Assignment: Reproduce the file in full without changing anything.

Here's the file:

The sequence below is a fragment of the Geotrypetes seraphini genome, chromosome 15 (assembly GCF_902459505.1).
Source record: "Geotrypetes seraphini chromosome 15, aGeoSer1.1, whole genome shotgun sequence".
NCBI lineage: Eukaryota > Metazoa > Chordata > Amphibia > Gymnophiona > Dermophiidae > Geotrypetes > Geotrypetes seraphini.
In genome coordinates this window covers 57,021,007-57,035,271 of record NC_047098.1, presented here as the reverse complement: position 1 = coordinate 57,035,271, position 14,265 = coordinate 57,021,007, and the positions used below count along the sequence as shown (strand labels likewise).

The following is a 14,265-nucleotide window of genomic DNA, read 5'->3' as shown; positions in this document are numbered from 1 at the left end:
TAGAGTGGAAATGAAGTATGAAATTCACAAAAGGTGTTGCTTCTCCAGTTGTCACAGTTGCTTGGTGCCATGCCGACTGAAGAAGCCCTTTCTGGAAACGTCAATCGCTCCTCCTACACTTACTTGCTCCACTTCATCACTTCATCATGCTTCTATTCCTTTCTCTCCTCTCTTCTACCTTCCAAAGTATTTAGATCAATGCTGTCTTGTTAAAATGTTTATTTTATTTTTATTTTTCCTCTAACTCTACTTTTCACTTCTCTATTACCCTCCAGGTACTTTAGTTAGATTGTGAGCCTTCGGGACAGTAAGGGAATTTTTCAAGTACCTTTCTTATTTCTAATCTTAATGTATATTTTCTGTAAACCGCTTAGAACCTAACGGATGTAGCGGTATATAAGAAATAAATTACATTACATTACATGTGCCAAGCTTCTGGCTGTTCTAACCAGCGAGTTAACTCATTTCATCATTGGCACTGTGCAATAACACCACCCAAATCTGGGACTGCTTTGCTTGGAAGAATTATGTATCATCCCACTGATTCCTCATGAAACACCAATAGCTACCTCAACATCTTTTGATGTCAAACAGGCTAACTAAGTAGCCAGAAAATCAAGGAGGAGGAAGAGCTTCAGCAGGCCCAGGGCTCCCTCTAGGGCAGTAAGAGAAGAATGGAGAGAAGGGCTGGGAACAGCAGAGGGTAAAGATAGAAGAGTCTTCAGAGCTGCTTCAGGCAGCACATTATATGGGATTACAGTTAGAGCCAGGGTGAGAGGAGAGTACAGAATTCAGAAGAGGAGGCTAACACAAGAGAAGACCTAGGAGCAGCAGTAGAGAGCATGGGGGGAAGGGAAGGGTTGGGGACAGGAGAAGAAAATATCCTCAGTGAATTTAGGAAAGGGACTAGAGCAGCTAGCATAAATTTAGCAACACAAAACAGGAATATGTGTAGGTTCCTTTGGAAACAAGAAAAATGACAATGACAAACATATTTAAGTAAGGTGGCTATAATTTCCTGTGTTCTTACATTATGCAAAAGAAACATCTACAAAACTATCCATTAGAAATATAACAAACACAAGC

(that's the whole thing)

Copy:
The sequence below is a fragment of the Geotrypetes seraphini genome, chromosome 15 (assembly GCF_902459505.1).
Source record: "Geotrypetes seraphini chromosome 15, aGeoSer1.1, whole genome shotgun sequence".
NCBI lineage: Eukaryota > Metazoa > Chordata > Amphibia > Gymnophiona > Dermophiidae > Geotrypetes > Geotrypetes seraphini.
In genome coordinates this window covers 57,021,007-57,035,271 of record NC_047098.1, presented here as the reverse complement: position 1 = coordinate 57,035,271, position 14,265 = coordinate 57,021,007, and the positions used below count along the sequence as shown (strand labels likewise).

The following is a 14,265-nucleotide window of genomic DNA, read 5'->3' as shown; positions in this document are numbered from 1 at the left end:
TAGAGTGGAAATGAAGTATGAAATTCACAAAAGGTGTTGCTTCTCCAGTTGTCACAGTTGCTTGGTGCCATGCCGACTGAAGAAGCCCTTTCTGGAAACGTCAATCGCTCCTCCTACACTTACTTGCTCCACTTCATCACTTCATCATGCTTCTATTCCTTTCTCTCCTCTCTTCTACCTTCCAAAGTATTTAGATCAATGCTGTCTTGTTAAAATGTTTATTTTATTTTTATTTTTCCTCTAACTCTACTTTTCACTTCTCTATTACCCTCCAGGTACTTTAGTTAGATTGTGAGCCTTCGGGACAGTAAGGGAATTTTTCAAGTACCTTTCTTATTTCTAATCTTAATGTATATTTTCTGTAAACCGCTTAGAACCTAACGGATGTAGCGGTATATAAGAAATAAATTACATTACATTACATGTGCCAAGCTTCTGGCTGTTCTAACCAGCGAGTTAACTCATTTCATCATTGGCACTGTGCAATAACACCACCCAAATCTGGGACTGCTTTGCTTGGAAGAATTATGTATCATCCCACTGATTCCTCATGAAACACCAATAGCTACCTCAACATCTTTTGATGTCAAACAGGCTAACTAAGTAGCCAGAAAATCAAGGAGGAGGAAGAGCTTCAGCAGGCCCAGGGCTCCCTCTAGGGCAGTAAGAGAAGAATGGAGAGAAGGGCTGGGAACAGCAGAGGGTAAAGATAGAAGAGTCTTCAGAGCTGCTTCAGGCAGCACATTATATGGGATTACAGTTAGAGCCAGGGTGAGAGGAGAGTACAGAATTCAGAAGAGGAGGCTAACACAAGAGAAGACCTAGGAGCAGCAGTAGAGAGCATGGGGGGAAGGGAAGGGTTGGGGACAGGAGAAGAAAATATCCTCAGTGAATTTAGGAAAGGGACTAGAGCAGCTAGCATAAATTTAGCAACACAAAACAGGAATATGTGTAGGTTCCTTTGGAAACAAGAAAAATGACAATGACAAACATATTTAAGTAAGGTGGCTATAATTTCCTGTGTTCTTACATTATGCAAAAGAAACATCTACAAAACTATCCATTAGAAATATAACAAACACAAGC